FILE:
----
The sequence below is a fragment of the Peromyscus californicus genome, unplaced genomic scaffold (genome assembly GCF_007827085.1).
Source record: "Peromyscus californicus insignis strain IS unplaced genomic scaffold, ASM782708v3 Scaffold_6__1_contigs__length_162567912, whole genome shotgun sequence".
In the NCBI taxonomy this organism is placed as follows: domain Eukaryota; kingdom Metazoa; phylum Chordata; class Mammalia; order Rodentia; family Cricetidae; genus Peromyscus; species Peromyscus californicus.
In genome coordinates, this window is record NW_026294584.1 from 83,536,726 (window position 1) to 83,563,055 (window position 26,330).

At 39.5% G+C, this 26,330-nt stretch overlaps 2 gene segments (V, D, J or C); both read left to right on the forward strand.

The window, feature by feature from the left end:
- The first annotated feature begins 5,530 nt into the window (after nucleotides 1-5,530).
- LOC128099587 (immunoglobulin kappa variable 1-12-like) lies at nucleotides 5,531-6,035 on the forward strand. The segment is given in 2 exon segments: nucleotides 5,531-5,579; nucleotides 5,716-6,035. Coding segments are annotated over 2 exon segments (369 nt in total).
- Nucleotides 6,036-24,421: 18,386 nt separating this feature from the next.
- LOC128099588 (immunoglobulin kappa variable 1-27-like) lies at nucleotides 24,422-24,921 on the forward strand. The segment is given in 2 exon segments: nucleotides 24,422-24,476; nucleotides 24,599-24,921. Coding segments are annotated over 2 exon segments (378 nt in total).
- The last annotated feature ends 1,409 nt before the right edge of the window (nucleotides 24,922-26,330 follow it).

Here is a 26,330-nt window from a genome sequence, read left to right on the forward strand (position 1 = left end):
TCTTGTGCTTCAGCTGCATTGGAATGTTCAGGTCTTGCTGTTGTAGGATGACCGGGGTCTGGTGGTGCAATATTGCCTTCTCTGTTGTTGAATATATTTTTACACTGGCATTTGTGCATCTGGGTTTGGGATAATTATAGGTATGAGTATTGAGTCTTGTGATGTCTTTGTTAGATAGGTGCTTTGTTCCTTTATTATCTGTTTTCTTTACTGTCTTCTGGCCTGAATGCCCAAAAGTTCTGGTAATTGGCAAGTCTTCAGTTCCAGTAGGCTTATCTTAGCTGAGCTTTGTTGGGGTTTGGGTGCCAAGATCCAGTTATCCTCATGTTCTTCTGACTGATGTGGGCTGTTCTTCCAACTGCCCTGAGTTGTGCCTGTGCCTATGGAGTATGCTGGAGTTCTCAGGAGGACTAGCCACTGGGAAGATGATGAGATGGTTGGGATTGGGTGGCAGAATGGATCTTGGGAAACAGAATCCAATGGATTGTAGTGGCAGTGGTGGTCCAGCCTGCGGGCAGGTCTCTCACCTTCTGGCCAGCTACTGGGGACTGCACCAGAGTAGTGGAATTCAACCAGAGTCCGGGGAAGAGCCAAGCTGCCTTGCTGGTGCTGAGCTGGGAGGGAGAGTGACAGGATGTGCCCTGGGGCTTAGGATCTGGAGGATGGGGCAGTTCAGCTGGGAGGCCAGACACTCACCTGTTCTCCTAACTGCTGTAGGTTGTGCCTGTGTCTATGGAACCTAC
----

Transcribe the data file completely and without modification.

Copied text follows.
The sequence below is a fragment of the Peromyscus californicus genome, unplaced genomic scaffold (genome assembly GCF_007827085.1).
Source record: "Peromyscus californicus insignis strain IS unplaced genomic scaffold, ASM782708v3 Scaffold_6__1_contigs__length_162567912, whole genome shotgun sequence".
In the NCBI taxonomy this organism is placed as follows: domain Eukaryota; kingdom Metazoa; phylum Chordata; class Mammalia; order Rodentia; family Cricetidae; genus Peromyscus; species Peromyscus californicus.
In genome coordinates, this window is record NW_026294584.1 from 83,536,726 (window position 1) to 83,563,055 (window position 26,330).

At 39.5% G+C, this 26,330-nt stretch overlaps 2 gene segments (V, D, J or C); both read left to right on the forward strand.

The window, feature by feature from the left end:
- The first annotated feature begins 5,530 nt into the window (after nucleotides 1-5,530).
- LOC128099587 (immunoglobulin kappa variable 1-12-like) lies at nucleotides 5,531-6,035 on the forward strand. The segment is given in 2 exon segments: nucleotides 5,531-5,579; nucleotides 5,716-6,035. Coding segments are annotated over 2 exon segments (369 nt in total).
- Nucleotides 6,036-24,421: 18,386 nt separating this feature from the next.
- LOC128099588 (immunoglobulin kappa variable 1-27-like) lies at nucleotides 24,422-24,921 on the forward strand. The segment is given in 2 exon segments: nucleotides 24,422-24,476; nucleotides 24,599-24,921. Coding segments are annotated over 2 exon segments (378 nt in total).
- The last annotated feature ends 1,409 nt before the right edge of the window (nucleotides 24,922-26,330 follow it).

Here is a 26,330-nt window from a genome sequence, read left to right on the forward strand (position 1 = left end):
TCTTGTGCTTCAGCTGCATTGGAATGTTCAGGTCTTGCTGTTGTAGGATGACCGGGGTCTGGTGGTGCAATATTGCCTTCTCTGTTGTTGAATATATTTTTACACTGGCATTTGTGCATCTGGGTTTGGGATAATTATAGGTATGAGTATTGAGTCTTGTGATGTCTTTGTTAGATAGGTGCTTTGTTCCTTTATTATCTGTTTTCTTTACTGTCTTCTGGCCTGAATGCCCAAAAGTTCTGGTAATTGGCAAGTCTTCAGTTCCAGTAGGCTTATCTTAGCTGAGCTTTGTTGGGGTTTGGGTGCCAAGATCCAGTTATCCTCATGTTCTTCTGACTGATGTGGGCTGTTCTTCCAACTGCCCTGAGTTGTGCCTGTGCCTATGGAGTATGCTGGAGTTCTCAGGAGGACTAGCCACTGGGAAGATGATGAGATGGTTGGGATTGGGTGGCAGAATGGATCTTGGGAAACAGAATCCAATGGATTGTAGTGGCAGTGGTGGTCCAGCCTGCGGGCAGGTCTCTCACCTTCTGGCCAGCTACTGGGGACTGCACCAGAGTAGTGGAATTCAACCAGAGTCCGGGGAAGAGCCAAGCTGCCTTGCTGGTGCTGAGCTGGGAGGGAGAGTGACAGGATGTGCCCTGGGGCTTAGGATCTGGAGGATGGGGCAGTTCAGCTGGGAGGCCAGACACTCACCTGTTCTCCTAACTGCTGTAGGTTGTGCCTGTGTCTATGGAACCTAC